Peripheral neuropathy has also been associated with RLS. A recent case-control study (Hattan E et al 2009) in a Quebec population examined 245 patients with a diagnosis of peripheral neuropathy and 245 age and gender matched controls. The authors considered a positive response to three of the four essential criteria to be 'screen-positive'. All 'screen-positive' patients were subsequently evaluated by a blinded movement disorders specialist. Of the 245 peripheral neuropathy patients, 26.5% were 'screen-positive', compared to 10.2% of controls. Confirmation by neurologist, however, revealed only 46% of the 'screen-positive' peripheral neuropathy patients were felt to truly have a diagnosis of RLS compared to 80% of the 'screen-positive' control patients. After this diagnostic confirmation, the overall prevalence of RLS did not differ between the peripheral neuropathy patients and the control group. The prevalence of RLS was evaluated in a cohort of 99 Italian patients with acquired diabetic peripheral neuropathy (Gemignani et al, 2007). Using IRRLSG diagnostic criteria, RLS was found to be present in a third of the patients in this study population (33/99). The authors reported that of the various forms of diabetic neuropathy represented within this population, small fiber sensory neuropathy was more common than other forms. A prominent symptom associated with RLS was 'burning feet'. The authors suggest that RLS may be triggered peripherally by abnormal sensory inputs from small fibers. A case series of 12 patients with essential mixed cryoglobulinemia and associated peripheral neuropathy reported a frequency of RLS, using pre-2003 diagnostic measures, of one third (4/12) (Gemignani et al, 1997).
A recent report (Bachmann CG et al 2010) suggest response to specific stimuli may be able to distinguish between primary RLS and RLS secondary to small fiber neuropathy. In this study of 21 primary RLS patients and 13 patients with secondary RLS related to small fiber neuropathy, the authors describe thermal hypoesthesia to cold and warm in those with secondary RLS compared to both the primary RLS study patients and controls. They also suggest support for the RLS pathogenesis concept of central disinhibition of nociceptive pathways which might be induced by conditioning afferent input from damaged small fiber neurons in secondary RLS.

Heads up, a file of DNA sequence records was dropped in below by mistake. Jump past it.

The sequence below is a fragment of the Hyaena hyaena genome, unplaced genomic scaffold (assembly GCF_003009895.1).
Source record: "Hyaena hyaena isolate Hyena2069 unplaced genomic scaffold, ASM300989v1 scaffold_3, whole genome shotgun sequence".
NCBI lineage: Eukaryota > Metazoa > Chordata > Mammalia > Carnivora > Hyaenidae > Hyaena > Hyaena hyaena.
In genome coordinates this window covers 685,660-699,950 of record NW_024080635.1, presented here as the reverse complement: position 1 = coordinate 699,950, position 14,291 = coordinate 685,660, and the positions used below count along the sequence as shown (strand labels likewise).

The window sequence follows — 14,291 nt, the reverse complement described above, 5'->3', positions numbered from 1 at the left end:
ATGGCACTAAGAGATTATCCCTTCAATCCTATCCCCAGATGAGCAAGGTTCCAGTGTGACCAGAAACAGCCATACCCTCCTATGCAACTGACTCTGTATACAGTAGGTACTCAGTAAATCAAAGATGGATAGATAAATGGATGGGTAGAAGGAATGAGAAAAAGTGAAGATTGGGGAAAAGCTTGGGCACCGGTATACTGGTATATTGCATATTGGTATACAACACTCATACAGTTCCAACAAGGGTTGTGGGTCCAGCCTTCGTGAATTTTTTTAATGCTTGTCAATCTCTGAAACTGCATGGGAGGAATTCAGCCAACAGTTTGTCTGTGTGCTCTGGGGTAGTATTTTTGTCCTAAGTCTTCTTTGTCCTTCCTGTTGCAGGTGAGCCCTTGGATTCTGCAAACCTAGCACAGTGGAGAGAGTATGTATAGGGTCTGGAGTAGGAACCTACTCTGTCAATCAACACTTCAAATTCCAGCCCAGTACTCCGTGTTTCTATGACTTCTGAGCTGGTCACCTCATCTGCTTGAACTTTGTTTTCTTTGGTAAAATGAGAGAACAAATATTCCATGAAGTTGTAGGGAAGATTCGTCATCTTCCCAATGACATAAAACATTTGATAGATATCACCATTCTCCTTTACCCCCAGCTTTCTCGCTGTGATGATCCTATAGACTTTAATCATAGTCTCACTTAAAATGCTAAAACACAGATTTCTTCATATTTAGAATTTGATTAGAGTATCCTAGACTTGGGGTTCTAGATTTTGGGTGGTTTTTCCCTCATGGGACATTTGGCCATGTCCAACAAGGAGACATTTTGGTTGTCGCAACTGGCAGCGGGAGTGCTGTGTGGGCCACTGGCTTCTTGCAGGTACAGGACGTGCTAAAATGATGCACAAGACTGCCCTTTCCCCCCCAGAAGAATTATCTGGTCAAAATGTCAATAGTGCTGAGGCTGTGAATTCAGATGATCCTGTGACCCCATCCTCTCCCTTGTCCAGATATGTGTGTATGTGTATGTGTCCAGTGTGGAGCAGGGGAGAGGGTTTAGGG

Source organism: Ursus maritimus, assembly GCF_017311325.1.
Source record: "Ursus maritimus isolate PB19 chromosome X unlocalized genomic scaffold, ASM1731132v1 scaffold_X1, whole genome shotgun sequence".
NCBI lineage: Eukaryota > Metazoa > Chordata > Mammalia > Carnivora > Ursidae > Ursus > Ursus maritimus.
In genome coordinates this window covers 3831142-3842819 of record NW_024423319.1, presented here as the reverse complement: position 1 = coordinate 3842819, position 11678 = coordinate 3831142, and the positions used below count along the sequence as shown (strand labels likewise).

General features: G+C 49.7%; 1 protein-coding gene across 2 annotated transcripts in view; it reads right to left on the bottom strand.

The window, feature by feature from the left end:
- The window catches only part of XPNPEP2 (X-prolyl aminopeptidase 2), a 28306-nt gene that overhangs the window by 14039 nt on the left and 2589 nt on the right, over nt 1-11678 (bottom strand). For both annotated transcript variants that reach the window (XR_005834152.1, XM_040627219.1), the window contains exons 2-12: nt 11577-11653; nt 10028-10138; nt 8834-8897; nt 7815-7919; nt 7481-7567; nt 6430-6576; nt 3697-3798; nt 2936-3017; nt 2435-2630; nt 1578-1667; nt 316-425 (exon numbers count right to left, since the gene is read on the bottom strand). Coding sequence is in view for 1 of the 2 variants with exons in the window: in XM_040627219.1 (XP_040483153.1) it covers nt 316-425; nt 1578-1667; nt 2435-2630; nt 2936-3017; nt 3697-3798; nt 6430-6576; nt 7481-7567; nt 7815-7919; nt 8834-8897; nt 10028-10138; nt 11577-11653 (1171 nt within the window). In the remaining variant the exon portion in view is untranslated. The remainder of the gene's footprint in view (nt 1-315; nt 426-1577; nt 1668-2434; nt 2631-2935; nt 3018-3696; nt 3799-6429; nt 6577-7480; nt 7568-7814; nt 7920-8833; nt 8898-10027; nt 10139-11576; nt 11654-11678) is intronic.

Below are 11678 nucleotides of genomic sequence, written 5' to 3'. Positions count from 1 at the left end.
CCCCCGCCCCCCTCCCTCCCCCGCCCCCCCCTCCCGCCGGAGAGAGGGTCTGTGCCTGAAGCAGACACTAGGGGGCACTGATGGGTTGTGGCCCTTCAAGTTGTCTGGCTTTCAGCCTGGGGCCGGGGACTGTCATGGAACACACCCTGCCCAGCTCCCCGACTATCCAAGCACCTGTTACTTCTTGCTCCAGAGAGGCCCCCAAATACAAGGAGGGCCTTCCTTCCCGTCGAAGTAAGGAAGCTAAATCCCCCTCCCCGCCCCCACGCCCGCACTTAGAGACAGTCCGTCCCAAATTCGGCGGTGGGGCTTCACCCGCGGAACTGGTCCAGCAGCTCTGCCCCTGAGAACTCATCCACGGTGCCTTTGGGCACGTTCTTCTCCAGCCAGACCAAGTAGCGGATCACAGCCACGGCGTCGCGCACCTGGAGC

Restless legs syndrome has been reported as increased in prevalence in German hereditary spastic paresis patients (Sperfeld AD, et al, 2007) and in Argentinian patients with Fabry's disease (Dominguez RO, et al, 2007). RLS has also been reported to be present in 18.1% of
227 Charcot-Marie Tooth disease patients compared to 234 controls with a 5.6% prevalence. RLS severity was correlated with worse sleep quality and reduced health-related quality of life measures. Variation in prevalence was not observed between subtypes of Charcot-Marie Tooth disease, but women were more severely affected by RLS than male patients (Boentert M, et al 2010). A series of 28 patients with Friedreich's Ataxia were surveyed for prevalence of RLS with 32% meeting diagnostic criteria (Synofzik M et al, 2011). In a population of 28 chronic inflammatory demyelinating polyneuropathy (CIDP), a prevalence of 39.3% for RLS was found, compared to 7.1% prevalence in age and gender matched control patients. Isolated case reports of RLS symptomatology following development of hyperparathyroidism (Agarwal P et al, 2008), administration of interferon therapy (LaRochelle JS, et al, 2004), development of multifocal motor neuropathy (Lo Coco D, et al, 2009), and Guillain-Barre syndrome have been reported (Marin LF, et al, 2010). Additionally, a case report has been published reporting a patient who experienced remission of severe RLS following excision of multiple foot neuromata (Lettau LA, et al 2010). The question has also been raised as to whether RLS in seen in a higher prevalence in patients with Parkinson's Disease. This has been addressed in an Italian population of 118 Parkinson's Disease outpatients using a case-control study design. The authors report a failure to demonstrate increased prevalence of RLS in the Parkinson's patients in comparison to age and gender matched control patients. They further acknowledge the RLS prevalence assessment may be impeded by the concurrent treatment of Parkinson's Disease with dopaminomimetic drugs, which may also be expected to impact on RLS symptomatology (Calzetti et al, 2009). Another study from the Netherlands in 269 non-demented Parkinson's Disease patients, found RLS to be present in 11% of patients. RLS severity was noted to correlate positively with Parkinson's Disease severity. RLS was also significantly more common in male patients than female. The authors note the similar prevalence of RLS in their study population to the general population and submit that this could potentially relate to concurrent dopaminergic therapy. They also suggest that in view of the relationship of severity of RLS to severity of Parkinson's Disease related primarily non-dopaminergic symptoms, that non-dopaminergic systems may play a role in any potential relationship between RLS and Parkinson's Disease (Verbaan D, et al, 2010). In a reverse style of assessment, 23,119 participants in the Health Professional Follow-up study who were free of diabetes and arthritis were surveyed. The IRRLSG diagnostic criteria were applied and concurrent diagnoses of Parkinson's Disease were investigated. The adjusted odds ratios for Parkinson's Disease in men with RLS symptoms with frequency from 5-14 times per month was 1.1, and in those with a frequency of RLS of 15 or more times per month the odds ratio was higher at 3.09. The authors concluded that men with RLS symptomatology were more likely to have concurrent Parkinson's Disease (Gao X, et al, 2010).
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